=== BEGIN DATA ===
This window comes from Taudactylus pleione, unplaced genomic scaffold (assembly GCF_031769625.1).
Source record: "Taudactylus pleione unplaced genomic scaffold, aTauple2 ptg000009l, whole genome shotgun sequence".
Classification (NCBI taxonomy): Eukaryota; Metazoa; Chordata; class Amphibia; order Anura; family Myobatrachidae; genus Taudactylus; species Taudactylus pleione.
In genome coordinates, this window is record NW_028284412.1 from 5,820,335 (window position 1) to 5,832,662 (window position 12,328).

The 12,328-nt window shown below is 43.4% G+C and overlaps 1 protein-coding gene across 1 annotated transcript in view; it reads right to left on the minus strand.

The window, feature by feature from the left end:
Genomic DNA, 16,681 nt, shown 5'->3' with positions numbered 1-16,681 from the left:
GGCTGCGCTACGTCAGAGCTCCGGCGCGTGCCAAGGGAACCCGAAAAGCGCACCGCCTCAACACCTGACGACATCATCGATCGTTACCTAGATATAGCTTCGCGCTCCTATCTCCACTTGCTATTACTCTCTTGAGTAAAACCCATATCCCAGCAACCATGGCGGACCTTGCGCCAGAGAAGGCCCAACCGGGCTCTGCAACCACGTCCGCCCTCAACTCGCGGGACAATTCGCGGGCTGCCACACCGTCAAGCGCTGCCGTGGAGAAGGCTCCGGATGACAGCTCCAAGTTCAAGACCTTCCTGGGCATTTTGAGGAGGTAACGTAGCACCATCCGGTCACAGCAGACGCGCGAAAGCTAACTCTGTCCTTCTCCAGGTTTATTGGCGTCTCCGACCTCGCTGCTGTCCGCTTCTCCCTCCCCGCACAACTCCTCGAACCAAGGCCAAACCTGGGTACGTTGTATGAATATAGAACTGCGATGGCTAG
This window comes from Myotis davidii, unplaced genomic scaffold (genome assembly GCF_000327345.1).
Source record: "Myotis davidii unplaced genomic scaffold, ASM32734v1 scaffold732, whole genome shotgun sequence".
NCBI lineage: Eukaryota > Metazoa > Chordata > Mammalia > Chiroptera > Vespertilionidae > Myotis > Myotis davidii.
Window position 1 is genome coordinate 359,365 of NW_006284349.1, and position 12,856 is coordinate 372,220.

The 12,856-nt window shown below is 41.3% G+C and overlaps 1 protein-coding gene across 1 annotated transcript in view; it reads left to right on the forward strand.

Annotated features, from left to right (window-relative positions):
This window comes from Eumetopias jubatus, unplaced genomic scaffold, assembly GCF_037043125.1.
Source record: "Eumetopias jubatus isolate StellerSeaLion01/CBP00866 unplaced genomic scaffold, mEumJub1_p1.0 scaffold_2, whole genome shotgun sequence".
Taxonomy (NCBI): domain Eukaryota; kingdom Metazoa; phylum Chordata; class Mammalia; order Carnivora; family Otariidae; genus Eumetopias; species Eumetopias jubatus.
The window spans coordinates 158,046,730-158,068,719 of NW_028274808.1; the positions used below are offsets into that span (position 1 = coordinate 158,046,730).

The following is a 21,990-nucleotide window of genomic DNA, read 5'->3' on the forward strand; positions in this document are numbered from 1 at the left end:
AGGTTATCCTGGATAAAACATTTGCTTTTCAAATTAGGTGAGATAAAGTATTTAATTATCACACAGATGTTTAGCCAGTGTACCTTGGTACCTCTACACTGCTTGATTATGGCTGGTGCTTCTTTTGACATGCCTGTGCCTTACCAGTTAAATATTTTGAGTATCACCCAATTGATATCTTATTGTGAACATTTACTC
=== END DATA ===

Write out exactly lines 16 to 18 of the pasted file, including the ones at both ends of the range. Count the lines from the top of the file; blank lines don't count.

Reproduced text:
Source record: "Eumetopias jubatus isolate StellerSeaLion01/CBP00866 unplaced genomic scaffold, mEumJub1_p1.0 scaffold_2, whole genome shotgun sequence".
Taxonomy (NCBI): domain Eukaryota; kingdom Metazoa; phylum Chordata; class Mammalia; order Carnivora; family Otariidae; genus Eumetopias; species Eumetopias jubatus.
The window spans coordinates 158,046,730-158,068,719 of NW_028274808.1; the positions used below are offsets into that span (position 1 = coordinate 158,046,730).